Natural gas futures rose to a three-week high as forecasts showed above-normal temperatures that would stoke demand from power plants.
The weather may be hotter than usual in the eastern third of the U.S. through June 24, MDA Weather Services said. Gas deliveries to power plants through Tuesday were up 20 percent from a year earlier, according to LCI Energy Insight in El Paso, Texas. Net-short wagers on gas almost tripled to 81,917 in the seven days ended June 2, the Commodity Futures Trading Commission said in a report Friday.
“There are expectations that we’ll continue to see elevated power-sector demand,” said Gene McGillian, an analyst and broker at Tradition Energy in Stamford, Connecticut. “The risk of how summer could play out is putting pressure on the shorts.”
Natural gas for July delivery rose 4.5 cents to $2.891 per million British thermal units on the New York Mercantile Exchange, the highest settlement since May 21. Volume for all futures traded was 63 percent above the 100-day average at 2:42 p.m.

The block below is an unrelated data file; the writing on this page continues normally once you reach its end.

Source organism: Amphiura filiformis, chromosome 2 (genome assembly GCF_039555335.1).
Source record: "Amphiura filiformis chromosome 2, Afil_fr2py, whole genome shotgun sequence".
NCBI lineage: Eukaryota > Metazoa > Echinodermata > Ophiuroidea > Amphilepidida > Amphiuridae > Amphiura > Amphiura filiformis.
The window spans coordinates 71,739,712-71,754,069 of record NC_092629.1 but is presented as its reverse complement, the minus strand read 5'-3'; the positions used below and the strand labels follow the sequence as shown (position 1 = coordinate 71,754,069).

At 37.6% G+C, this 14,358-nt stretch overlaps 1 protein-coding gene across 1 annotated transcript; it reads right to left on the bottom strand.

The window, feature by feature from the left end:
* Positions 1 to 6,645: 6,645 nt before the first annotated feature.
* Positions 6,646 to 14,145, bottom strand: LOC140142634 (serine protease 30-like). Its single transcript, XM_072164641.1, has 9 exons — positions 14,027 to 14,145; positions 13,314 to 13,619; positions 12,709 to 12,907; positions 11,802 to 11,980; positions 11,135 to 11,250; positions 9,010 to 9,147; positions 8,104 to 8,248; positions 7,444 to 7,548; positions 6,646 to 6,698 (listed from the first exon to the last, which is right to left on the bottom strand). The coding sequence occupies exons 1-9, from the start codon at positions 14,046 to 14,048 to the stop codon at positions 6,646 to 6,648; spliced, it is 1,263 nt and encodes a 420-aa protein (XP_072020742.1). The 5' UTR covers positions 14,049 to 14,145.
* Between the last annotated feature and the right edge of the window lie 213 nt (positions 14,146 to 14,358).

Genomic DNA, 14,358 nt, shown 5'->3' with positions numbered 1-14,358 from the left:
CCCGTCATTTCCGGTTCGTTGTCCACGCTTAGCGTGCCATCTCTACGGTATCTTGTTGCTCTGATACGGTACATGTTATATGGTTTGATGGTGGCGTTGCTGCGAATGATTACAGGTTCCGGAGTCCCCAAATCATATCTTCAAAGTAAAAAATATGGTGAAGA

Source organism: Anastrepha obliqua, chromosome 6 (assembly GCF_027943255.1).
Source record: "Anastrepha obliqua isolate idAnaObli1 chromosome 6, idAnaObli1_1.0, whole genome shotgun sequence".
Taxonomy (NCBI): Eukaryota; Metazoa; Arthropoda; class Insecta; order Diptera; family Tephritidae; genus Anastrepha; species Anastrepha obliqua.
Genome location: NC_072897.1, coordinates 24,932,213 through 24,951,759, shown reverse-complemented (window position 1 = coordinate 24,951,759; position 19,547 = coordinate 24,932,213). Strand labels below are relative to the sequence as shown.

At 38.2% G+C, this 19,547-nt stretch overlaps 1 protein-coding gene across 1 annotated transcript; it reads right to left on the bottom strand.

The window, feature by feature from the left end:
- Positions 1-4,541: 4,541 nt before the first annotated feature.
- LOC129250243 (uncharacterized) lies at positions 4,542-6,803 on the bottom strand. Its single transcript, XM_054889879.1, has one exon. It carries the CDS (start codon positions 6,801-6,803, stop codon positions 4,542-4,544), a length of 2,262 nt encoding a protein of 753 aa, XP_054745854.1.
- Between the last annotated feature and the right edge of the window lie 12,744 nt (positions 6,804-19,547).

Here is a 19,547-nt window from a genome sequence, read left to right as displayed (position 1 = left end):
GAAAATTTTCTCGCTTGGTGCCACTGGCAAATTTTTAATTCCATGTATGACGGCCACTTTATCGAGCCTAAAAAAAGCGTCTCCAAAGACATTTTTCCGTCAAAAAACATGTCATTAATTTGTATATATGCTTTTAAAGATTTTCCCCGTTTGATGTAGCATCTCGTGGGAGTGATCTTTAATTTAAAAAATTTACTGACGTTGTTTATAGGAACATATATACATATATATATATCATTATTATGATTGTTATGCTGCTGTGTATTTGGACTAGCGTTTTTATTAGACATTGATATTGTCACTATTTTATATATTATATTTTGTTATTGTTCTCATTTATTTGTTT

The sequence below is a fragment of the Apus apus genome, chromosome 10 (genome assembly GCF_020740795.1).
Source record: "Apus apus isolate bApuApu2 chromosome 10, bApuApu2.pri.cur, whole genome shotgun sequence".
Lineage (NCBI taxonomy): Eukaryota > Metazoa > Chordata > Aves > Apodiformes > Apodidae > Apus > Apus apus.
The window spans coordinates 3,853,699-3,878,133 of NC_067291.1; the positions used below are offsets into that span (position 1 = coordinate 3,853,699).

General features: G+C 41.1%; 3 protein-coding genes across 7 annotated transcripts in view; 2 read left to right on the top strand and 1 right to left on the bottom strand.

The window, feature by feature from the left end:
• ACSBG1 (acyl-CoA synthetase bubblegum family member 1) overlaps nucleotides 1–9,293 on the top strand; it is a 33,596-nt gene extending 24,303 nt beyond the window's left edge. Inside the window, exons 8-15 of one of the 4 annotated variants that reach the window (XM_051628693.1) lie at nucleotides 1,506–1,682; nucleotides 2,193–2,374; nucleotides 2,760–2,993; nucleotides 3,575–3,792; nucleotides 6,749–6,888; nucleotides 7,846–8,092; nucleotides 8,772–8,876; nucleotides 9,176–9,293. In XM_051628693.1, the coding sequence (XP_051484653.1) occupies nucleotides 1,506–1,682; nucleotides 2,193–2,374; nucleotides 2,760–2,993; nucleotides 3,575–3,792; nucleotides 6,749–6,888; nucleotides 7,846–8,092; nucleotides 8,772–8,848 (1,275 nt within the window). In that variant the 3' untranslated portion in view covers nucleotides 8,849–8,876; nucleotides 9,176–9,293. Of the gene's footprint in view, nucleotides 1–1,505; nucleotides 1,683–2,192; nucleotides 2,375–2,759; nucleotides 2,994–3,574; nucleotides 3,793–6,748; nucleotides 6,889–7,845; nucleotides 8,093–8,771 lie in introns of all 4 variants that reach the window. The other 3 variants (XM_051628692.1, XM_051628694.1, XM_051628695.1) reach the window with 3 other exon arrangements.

The high in New Orleans on June 18 may be 94 degrees Fahrenheit (34 Celsius), 4 above normal, AccuWeather Inc. said on its website. Washington’s temperature may reach 87 degrees, 2 more than usual.
Power plants account for 33 percent of gas demand in the U.S., Energy Information Administration data show.
The U.S. cut its forecast for 2015 marketed gas production to 78.96 billion cubic feet a day from 79.22 billion estimate in May, according to the Energy Information Administration’s monthly Short-Term Energy Outlook, released Tuesday. Output may advance 5.7 percent from 2014.
Consumption of the fuel may climb 4.4 percent in 2015, driven by demand industrial users and power plants, the EIA said. Electricity generators’ gas use, which accounts for 33 percent of demand, may expand 14 percent amid low prices.
Gas output from the seven largest shale reservoirs in the U.S. will fall by 221 million cubic feet a day to 45.6 billion a day in July from June, the EIA said Monday in its monthly Drilling Productivity Report. Gross gas production from the lower 48 states slipped 0.3 percent in March from a month earlier to 80.87 billion cubic feet a day, the EIA said May 29 in the EIA-914 report.
EIA data due Thursday in Washington may show that U.S. stockpiles expanded by 113 billion cubic feet in the week ended June 5, compared with the five-year average gain of 89 billion for the period, according to the median of 14 analyst estimates compiled by Bloomberg. Supplies were 1 percent above the five-year average in the seven days ended May 29.